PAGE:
Warning: Alerts waning
In California’s battle over product labels, industry has upper hand
Nail polish and hair dye. Cleaning products. Plants and flowers for the garden.
California lawmakers have been considering new labels for them, triggering an annual conflict in the state Capitol over how much to tell people about what they buy at the store or use at work.
The bills reflect a recurring tension in the statehouse: Environmentalists and consumer advocates argue that people have a right to know what’s in everyday products, while industry lobbyists say putting too much information on a label could harm sales by creating unfounded fear. In most cases, industry wins.
Already this year, the Democratic-controlled Legislature sidelined a bill (SB 300) to label soda and other sugary drinks with warnings that they contribute to obesity, diabetes and tooth decay—a proposal lawmakers have rejected for the last few years. They also killed a different bill (SB 504) that would have added warning labels to foods containing synthetic dyes. In past years, lawmakers rejected bills to label genetically engineered foods and require ingredients to be listed on the labels of cleaning products.
“You’re fighting the manufacturers, the retailers, the chemistry industry and a long list of business groups who are probably irrelevant with the general public but are highly relevant within the Capitol,” said Richard Holober, executive director of the Consumer Federation of California, which supports more information on labels. “It’s almost always an uphill battle.”
Business groups that oppose such bills work to influence the process in ways big and small. They donate to political campaigns, hire well-connected lobbyists and provide goodies to lawmakers and their staffs.
The business groups also make persuasive arguments about the downsides of slapping products with new labels: The supply chain becomes complicated if one state requires labels different from others, label requirements create the potential for new lawsuits and consumers could become confused by label information without much context.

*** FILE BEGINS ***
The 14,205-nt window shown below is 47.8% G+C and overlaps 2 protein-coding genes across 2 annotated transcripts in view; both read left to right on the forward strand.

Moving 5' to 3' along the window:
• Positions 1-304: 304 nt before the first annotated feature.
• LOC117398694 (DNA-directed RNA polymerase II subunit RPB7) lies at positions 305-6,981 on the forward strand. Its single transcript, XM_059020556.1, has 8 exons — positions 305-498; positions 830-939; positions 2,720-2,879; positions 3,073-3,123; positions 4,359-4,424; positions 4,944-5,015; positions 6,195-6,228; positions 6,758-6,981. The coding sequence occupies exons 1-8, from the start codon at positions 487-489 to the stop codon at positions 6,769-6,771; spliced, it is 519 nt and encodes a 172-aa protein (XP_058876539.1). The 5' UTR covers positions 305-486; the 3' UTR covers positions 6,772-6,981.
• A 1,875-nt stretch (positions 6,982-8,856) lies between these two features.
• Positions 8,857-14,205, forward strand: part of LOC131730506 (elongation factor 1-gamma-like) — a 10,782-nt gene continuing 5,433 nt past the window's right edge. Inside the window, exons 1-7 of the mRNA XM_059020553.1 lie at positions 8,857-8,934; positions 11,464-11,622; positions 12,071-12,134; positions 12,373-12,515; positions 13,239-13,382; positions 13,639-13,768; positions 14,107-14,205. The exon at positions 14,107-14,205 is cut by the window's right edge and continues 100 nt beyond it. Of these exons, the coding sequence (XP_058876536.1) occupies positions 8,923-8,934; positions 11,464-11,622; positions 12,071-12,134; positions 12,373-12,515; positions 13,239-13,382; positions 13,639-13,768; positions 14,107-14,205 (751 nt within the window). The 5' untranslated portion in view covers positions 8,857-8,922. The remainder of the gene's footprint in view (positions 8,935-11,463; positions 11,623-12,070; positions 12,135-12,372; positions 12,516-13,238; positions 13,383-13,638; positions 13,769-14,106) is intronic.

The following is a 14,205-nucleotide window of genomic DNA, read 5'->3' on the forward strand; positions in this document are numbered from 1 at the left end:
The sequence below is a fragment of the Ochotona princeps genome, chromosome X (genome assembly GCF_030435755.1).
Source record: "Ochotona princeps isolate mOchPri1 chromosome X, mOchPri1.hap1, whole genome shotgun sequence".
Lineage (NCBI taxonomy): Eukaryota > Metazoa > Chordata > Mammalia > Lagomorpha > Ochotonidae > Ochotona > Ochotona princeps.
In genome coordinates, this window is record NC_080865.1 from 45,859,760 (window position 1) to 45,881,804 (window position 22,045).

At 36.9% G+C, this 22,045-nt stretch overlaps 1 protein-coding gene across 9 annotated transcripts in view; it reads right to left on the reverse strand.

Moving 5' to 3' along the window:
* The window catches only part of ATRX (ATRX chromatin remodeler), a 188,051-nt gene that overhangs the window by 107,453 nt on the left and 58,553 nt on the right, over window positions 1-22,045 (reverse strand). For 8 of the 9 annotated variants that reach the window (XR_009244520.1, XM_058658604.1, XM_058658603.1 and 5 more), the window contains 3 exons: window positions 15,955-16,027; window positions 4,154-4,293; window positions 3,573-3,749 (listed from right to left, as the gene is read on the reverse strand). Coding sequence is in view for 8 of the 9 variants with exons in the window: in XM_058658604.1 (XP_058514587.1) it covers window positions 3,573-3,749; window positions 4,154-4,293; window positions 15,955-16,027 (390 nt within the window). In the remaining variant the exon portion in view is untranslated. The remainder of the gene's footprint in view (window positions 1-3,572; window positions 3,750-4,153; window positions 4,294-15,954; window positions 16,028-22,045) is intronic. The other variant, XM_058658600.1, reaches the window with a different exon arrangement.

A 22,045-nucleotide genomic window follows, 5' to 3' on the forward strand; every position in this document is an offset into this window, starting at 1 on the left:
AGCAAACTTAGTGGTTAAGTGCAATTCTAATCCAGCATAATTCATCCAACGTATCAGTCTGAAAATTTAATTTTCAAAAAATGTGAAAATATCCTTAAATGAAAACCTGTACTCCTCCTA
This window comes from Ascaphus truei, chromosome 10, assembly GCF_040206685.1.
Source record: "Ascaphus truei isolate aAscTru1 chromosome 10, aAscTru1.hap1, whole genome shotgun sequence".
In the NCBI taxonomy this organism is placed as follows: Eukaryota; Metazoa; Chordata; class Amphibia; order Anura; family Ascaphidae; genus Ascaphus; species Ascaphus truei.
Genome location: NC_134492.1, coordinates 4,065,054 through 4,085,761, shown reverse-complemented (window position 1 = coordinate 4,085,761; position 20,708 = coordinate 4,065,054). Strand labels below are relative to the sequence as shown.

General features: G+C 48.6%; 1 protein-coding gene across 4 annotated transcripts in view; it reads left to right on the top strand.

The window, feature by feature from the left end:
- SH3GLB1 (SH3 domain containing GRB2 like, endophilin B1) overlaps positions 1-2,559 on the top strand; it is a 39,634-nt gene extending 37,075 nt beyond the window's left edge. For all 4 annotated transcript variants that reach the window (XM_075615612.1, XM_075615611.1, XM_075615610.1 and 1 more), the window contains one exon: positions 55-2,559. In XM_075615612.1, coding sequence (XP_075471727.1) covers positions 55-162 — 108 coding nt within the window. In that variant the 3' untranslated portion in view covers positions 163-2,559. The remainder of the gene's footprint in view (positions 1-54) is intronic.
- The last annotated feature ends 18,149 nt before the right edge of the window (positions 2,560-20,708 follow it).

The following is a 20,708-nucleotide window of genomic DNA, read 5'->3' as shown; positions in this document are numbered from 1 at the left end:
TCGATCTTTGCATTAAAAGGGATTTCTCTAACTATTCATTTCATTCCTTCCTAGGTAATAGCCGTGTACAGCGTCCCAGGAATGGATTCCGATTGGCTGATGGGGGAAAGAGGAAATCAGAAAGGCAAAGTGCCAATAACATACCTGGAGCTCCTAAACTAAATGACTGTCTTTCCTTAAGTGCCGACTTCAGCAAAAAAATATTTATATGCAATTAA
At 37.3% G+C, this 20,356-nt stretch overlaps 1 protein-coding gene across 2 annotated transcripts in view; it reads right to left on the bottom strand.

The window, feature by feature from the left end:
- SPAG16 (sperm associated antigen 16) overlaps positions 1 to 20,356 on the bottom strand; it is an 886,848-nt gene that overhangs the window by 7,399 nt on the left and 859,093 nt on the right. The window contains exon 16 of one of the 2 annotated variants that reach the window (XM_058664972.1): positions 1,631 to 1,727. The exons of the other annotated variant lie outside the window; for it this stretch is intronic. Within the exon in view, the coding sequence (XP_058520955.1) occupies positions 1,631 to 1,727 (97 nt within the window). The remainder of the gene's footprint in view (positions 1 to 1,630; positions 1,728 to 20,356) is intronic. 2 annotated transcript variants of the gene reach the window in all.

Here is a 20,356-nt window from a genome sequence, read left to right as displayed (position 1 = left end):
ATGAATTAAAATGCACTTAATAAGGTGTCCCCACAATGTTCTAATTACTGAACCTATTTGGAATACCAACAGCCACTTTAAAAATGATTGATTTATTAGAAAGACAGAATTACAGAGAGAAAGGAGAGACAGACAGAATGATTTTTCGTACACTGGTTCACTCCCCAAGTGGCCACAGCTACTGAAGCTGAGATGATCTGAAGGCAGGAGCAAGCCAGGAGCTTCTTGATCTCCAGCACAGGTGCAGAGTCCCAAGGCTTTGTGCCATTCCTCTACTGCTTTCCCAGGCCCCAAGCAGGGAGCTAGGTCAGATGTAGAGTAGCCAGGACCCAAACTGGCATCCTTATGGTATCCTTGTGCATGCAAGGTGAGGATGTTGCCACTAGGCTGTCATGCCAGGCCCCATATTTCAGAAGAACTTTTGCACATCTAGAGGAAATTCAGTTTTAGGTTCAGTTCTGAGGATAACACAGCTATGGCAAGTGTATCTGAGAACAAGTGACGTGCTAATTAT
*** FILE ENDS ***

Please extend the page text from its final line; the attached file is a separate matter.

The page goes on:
“If you say there’s a chemical in something, the connotation is that it’s bad, when in reality chemicals serve a number of valuable purposes,” said Michael Shaw, a lobbyist for the California Manufacturers and Technology Association.
“It creates concerns about the product that aren’t necessarily legitimate concerns.”
The possibility that new labels could change what people buy is exactly why these bills remain a perpetual battle in Sacramento.
Senate Bill 258 would require that cleaning products carry labels listing all ingredients and a pictogram illustrating their potential health effects. Environmentalists, health advocates and a union representing janitors support the bill, arguing that it would allow people to avoid products that may cause them harm.
“I have seen firsthand how chemicals have impacted my co-workers through breathing problems or exposure to the skin,” janitor Marvin Mugallo testified at a hearing in March.
The chemical industry, as well as groups representing manufacturers and retailers, are fighting the bill. They say disclosing ingredients could give away trade secrets and listing potentially hundreds of chemicals on a label is impractical for companies and unhelpful to consumers.
“Just because a product might contain a certain chemical, it would be inappropriate to send a message that that product may somehow be harmful to human health and the environment,” said Tim Shestek, a lobbyist for the American Chemistry Council.
Lawmakers killed a similar proposal last year.
Beauty products sold at the retail level already must list their ingredients. Assembly Bill 1575 would put a similar requirement on cosmetics used in beauty salons. The bill is supported by many groups that advocate for women’s health; their position is that hair stylists and nail salon workers are exposed to harsh chemicals on the job.
“At work, I often experience headaches and skin rashes that I believe may be related to the products I used. Many of my co-workers experience similar symptoms,” nail salon worker Kathy Pham testified.
The Personal Care Products Council opposes the bill, saying it already lists cosmetic ingredients on information sheets that salons are required to make available to their employees.
“Our companies often provide [this] information in multiple languages,” said Thomas Myers, a lawyer for the group.
Advocates who want to stem the ongoing decline in the population of bees proposed SB 602. Nursery shoppers would have seen a label that said, “State of California Safety Warning: May harm bees,” on plants and seed packets treated with a class of pesticides known as neonicotinoids.
Those chemicals have been found in tomato plants, salvias and daisies, and remain in the plant long after the initial application, said Paul Towers, organizing director of the Pesticide Action Network, which supported the measure. Numerous agricultural groups and gardening stores opposed the bill, which was shelved.